Al Gore & Steve Maloney: Guess Which One is the Environmentalist?
I was intrigued -- but not really surprised -- to read about Green Advocate Al Gore spending an average of $2439 per month for heat and power at his "posh" Nashville, Tennessee mansion. The very wealthy man who falsely claimed to have "invented the Internet" and helped create the global warming hysteria is not exactly the most appealing of creatures. He's a hypocrite of the first order, self-absorbed to an overwhelming level.
He's the ultimate consumer. He consumes the attention, even adoration, of people who care what he says more than what he does. He consumes a vast amount of electricity and other forms of energy. Clearly, he consumes a lot more food than he needs. The people who know know him best -- the residents of Tennessee -- rejected him when he ran for President in 2000.
I'll admit it: I compare myself with Al Gore, and he doesn't come off very well, especially in matters related to his supposed passion: the environment.
Let's see, he's the left-wing environmentalist whose utility bill is $30,000-plus per year. I'm the right-wing critic of environmentalism whose electric bill is a little above $200 a month (two-bedroom, three-bathroom home) about $2500 annually. He does a lot of world traveling and regularly rides in gas-guzzling limousines. I do no world traveling, and I haven't owned an automobile in more than a decade.
I live with two disabled people, my wife who had a crippling stroke in 1991 and my stepdaughter, who has a learning disability and works at McDonald's. Before my wife and I became eligible in 2006 for prescription drug coverage (Medicare Plan D), our monthly cost for medications -- out-of-pocket -- was about $600-$700 per month.
My wife -- a computer whiz and corporate manager until her stroke -- can't work, and my stepdaughter has always had a minimum wage job. She and I are both on Social Security, and I make some money -- not a lot, but enough -- writing for a company in Illinois. I have a small pension from Chevron, the San-Francisco-based oil company.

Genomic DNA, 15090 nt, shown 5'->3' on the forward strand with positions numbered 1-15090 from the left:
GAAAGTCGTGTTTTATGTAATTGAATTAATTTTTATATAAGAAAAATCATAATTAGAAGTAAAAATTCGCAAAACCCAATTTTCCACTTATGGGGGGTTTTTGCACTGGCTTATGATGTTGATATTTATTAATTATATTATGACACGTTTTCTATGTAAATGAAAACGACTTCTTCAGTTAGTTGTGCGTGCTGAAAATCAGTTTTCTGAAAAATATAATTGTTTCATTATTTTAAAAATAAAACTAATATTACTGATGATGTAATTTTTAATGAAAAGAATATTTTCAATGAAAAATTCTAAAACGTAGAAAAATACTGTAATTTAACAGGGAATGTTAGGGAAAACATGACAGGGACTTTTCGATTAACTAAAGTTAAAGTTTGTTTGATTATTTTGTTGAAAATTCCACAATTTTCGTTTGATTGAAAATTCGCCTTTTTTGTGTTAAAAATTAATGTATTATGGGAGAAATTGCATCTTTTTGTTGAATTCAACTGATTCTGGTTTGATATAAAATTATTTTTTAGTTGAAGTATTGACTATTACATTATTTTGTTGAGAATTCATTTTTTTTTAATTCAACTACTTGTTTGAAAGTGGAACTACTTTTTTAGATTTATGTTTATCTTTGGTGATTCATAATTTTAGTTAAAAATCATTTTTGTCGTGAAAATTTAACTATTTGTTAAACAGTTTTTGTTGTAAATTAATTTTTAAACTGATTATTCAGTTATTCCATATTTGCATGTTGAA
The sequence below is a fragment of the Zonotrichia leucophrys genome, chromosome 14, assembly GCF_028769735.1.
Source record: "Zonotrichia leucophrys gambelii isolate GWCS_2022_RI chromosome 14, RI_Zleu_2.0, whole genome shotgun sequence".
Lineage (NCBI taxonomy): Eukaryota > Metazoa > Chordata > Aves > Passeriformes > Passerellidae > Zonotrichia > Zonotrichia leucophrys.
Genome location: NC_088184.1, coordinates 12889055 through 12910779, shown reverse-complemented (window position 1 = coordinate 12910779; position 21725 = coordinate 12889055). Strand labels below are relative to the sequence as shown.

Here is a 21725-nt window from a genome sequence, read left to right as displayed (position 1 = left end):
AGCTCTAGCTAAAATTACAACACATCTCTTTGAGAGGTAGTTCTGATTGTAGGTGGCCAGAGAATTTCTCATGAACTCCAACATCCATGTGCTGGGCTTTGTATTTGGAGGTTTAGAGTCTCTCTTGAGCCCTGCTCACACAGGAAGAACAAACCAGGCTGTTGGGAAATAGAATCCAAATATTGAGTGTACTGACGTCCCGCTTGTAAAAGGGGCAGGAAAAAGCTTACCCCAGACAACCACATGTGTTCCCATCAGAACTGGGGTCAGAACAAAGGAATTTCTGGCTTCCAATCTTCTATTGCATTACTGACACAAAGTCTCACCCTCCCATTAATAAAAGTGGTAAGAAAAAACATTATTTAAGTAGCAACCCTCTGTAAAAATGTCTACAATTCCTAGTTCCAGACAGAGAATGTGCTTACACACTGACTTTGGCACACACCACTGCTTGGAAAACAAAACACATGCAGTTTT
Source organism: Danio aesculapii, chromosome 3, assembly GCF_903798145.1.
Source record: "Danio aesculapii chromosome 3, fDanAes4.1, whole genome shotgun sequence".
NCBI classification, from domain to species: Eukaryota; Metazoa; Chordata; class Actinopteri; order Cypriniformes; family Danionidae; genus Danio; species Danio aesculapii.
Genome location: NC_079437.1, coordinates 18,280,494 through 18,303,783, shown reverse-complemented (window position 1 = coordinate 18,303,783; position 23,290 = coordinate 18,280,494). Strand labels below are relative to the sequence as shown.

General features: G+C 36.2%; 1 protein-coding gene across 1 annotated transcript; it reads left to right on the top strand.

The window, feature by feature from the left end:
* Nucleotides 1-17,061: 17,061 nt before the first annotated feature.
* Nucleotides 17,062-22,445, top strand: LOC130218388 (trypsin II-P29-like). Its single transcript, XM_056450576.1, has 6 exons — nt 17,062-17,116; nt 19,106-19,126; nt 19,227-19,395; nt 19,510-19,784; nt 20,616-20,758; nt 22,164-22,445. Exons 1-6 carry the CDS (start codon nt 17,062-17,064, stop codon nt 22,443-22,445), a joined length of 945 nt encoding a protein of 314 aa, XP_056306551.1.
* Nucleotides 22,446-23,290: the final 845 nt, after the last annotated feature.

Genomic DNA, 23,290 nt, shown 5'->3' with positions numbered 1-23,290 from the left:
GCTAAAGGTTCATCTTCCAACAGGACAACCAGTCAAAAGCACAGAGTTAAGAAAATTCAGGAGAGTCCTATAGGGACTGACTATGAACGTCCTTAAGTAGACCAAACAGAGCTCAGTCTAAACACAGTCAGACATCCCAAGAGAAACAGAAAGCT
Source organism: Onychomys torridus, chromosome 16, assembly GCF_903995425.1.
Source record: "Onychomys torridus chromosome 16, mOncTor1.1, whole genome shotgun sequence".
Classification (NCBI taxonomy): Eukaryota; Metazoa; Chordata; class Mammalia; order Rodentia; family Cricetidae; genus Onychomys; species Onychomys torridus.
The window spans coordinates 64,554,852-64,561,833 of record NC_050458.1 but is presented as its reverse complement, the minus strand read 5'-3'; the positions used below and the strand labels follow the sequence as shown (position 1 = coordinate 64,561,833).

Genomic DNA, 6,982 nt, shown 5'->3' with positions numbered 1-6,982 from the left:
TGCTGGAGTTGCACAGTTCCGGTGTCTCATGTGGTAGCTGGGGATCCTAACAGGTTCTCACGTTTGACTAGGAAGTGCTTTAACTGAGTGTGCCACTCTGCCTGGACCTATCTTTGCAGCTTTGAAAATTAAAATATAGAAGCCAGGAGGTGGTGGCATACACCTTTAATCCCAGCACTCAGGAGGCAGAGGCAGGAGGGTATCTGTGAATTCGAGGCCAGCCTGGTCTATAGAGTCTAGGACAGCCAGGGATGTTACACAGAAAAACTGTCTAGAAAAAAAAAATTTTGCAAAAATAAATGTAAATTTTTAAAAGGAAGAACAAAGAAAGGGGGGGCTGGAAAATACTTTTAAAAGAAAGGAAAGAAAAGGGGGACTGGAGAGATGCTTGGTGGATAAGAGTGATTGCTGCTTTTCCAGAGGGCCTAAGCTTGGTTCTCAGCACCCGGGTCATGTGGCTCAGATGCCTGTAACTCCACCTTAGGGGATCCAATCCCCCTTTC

Frankly, we get along just fine. But we had to make some significant adjustments, especially in terms of transportation.
Beginning in the mid-1990s, we decided to live without an automobile. Most Americans would find that almost inconceivable, but it's been a major positive for us.
An automobile is not an investment. Instead, it's a way to hemorrhage money. Buy a car for, say, $25,000, and you get the honor of spending thousands of dollars a year not only on payments, but also on insurance, gasoline, repairs, and parking fees. Five years after you purchase the vehicle, you have something that's well on its way to becoming a piece of junk -- and that's worth perhaps half what it originally was.
For us, we figured that having one car would cost us at least $350 per month. If you have more than one car, the figure would be much higher.
Put that money in the bank! After two years, you'll have as much as $8400, plus a much interest as your account generates over the 24 months. If you can invest the $8400 in a tax-free product -- say, in IRAs -- and get 6% interest per year, within 8 years your savings will be approaching $20,000.
Keep saving the $350 over a period of, say, 10-15 years, and your savings will be well up in six-figures. Of course, if you can get more than a 6% return -- and many people do -- your savings could be much larger.
A normal lifetime spent without a car could make your a millionaire, based only on the savings from your car-less life.